The most common mountaineering question I get asked is “How was Everest”. It’s a hard question to answer with a phrase or two. It requires a great deal of hang waving a a certain amount of time to encapsulate a life changing event where I risked my life, carried the body of a dead man, nearly plunged 3000 vertical feet down the Lhotse Iceface, made friendships that will last a lifetime, and lost 50 pounds of my own body weight. It was a tremendous event in my life, so it’s hard for me to summarize, and I usually don’t want to.
So you can imagine my amazement when I overheard someone today in REI summarize his Mount Everest expedition in 13-words. I think this quote is originally attributed to Andre Roch, although I heard it from someone else. Mostly the quote makes me laugh, some things just can’t be ‘boiled down’.
“Mount Everest is very easy to climb, only just a little too high.”
Here are some my pictures from my expedition to Mount Everest in 2005. I stood on the top of this particular ‘tangible goal’ at 9AM on 6/2/2005.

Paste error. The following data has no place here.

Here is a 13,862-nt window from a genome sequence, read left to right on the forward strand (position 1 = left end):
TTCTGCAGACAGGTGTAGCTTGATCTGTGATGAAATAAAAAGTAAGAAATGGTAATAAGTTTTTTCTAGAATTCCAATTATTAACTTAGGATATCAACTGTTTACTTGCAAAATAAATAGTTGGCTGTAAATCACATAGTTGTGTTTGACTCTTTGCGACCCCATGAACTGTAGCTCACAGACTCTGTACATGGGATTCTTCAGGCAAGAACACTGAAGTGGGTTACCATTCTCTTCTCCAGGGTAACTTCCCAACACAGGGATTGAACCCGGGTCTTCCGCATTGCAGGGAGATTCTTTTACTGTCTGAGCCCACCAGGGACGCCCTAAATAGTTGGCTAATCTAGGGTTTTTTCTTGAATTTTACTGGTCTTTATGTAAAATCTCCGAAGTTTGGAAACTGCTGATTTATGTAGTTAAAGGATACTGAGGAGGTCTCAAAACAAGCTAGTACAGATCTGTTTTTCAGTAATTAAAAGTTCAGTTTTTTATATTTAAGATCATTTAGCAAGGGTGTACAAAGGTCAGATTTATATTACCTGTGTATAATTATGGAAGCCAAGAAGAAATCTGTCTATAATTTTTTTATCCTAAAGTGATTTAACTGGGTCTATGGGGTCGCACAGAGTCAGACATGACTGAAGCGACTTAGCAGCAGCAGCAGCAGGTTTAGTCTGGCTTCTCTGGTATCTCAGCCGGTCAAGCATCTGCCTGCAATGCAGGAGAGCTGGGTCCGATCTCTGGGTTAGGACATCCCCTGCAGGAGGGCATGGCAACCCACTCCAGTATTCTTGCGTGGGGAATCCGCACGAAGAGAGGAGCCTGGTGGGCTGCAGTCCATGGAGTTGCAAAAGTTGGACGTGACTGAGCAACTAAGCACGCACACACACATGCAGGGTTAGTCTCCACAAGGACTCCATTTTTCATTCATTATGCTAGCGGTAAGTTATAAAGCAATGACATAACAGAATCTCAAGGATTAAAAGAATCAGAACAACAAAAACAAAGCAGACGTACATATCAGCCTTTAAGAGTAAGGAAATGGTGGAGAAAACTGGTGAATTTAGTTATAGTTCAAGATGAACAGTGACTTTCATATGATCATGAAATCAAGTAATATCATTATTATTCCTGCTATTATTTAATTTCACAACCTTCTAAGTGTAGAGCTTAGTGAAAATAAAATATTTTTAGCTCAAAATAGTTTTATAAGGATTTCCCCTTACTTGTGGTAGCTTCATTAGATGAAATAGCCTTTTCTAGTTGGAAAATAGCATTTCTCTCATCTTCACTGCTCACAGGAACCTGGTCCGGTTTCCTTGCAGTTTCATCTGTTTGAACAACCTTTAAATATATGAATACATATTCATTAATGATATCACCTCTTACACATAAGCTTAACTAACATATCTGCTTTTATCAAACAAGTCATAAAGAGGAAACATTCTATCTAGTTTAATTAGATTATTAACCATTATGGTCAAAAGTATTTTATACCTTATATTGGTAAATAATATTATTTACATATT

Regrettably, I spend 26 hours per month commuting between work and home. This leaves me a lot of time in the car to think about which is the ideal lane on Highway 101. Here is a fun little video about that.Read More
I picked up a book today called Absinthe & Flamethrowers: Projects and Ruminations on the Art of Living Dangerously. It’s an exploration of a single, important question: Are people who take risks happier than those who do not? Bill says they are. I agree.
What did not resonate. Bill Gurstelle is a fellow Minnesotan, but a solely different kind of “adventurer”. His book is ostensibly about him blowing things up with gun powder, which isn’t really my style. Not that I’m against detonating inanimate objects, it’s just not a tangible adventure. It’s more impactful (to me) to reflect on climbing Mount Everest, than to ruminate on an exploded grapefruit.